September, 10 2009




The Mayor's Plan, "Easy to Vote & Easy to Run" Will Also Eliminate Barriers that Discourage Residents from Voting and Will Reform New York’s Antiquated Ballot Access Laws


Mike Bloomberg announced his "Easy to Vote & Easy to Run" plan to transform the City's election system over the next four years. The plan will make it easier for New Yorkers to participate in the democratic process by reforming New York's antiquated ballot access laws to enable more candidates to run for office and give unaffiliated voters greater ability to participate in the democratic process, creating a New York City "Democracy Index" to assess the administration of elections in New York City, and urging Congress to pass laws that enable automatic registration of all eligible voters and to move Election Day from Tuesday to the weekend.


Since taking office in 2002, Mayor Bloomberg has been a vocal advocate for election reform. After the 2004 presidential election, the Mayor created the Election Modernization Task Force to provide guidance to the Board of Elections on new voting machine implementation, phone and internet voter assistance, poll worker training, and other issues. Many Task Force recommendations were incorporated into 2005 State legislation, ensuring the City received federal funds to comply with new voting machine regulations. Today’s announcement builds on the Mayor’s record of accomplishment.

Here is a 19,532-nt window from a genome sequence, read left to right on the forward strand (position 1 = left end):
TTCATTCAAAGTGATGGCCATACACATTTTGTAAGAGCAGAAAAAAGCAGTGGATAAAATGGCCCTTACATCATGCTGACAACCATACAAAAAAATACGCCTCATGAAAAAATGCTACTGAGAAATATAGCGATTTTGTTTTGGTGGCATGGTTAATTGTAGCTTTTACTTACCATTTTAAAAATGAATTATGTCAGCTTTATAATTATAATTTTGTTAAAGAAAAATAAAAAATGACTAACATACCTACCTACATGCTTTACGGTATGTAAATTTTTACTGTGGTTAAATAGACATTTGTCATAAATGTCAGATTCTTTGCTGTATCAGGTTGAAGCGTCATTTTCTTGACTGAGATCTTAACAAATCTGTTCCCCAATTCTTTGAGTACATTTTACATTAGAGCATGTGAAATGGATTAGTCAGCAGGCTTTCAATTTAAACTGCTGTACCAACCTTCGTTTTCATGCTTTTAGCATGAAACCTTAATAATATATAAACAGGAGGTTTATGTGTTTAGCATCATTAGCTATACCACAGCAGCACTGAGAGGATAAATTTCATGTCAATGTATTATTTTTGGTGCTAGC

"For far too long, our election system has been plagued with antiquated rules and procedures that effectively limit its fairness and effectiveness," said Mayor Bloomberg. "This plan will enable more New Yorkers to engage in the democratic process by making it easier for them to run for office and easier for them to vote."


Heather K. Gerken, the J. Skelly Wright Professor of Law at Yale Law School, an election law expert, and an advocate for the modernization of our country’s antiquated election administration system, endorsed the Mayor’s plan. Professor Gerken is also the author of The Democracy Index, a blueprint for how the United States should spur improvements to its election system by using a ranking system, similar to that utilized by U.S. News & World Report to rank colleges, which would measure the ability of states to efficiently run elections against their peers.


"Mayor Bloomberg has taken the lead in improving New York City's election system with this impressive new election reform plan," said Professor Gerken. "A New York City Democracy Index will help the City identify problems before they happen and ensure that every New York voter can have confidence in the election system. This first-in-the-nation index is destined to become a national model for other localities and states, and perhaps even the federal government."


Marc Morgenstern, Executive Director of Declare Yourself, a national nonpartisan, nonprofit campaign to empower and encourage every eligible 18-29 year-old in America to register and vote in local and national elections, also endorsed the Mayor’s plan. Since 2004, Declare Yourself has registered almost 4 million young people, contributing significantly to the turnout of 24 million young voters in the 2008 Presidential Election.


"Mayor Bloomberg's plan will improve voter access, particularly for under-represented groups such as our young people," said Mr. Morgenstern. "The Mayor's creation of a democracy index and support for voter registration modernization can help move our election system into the 21st century and promote fuller participation in our democracy."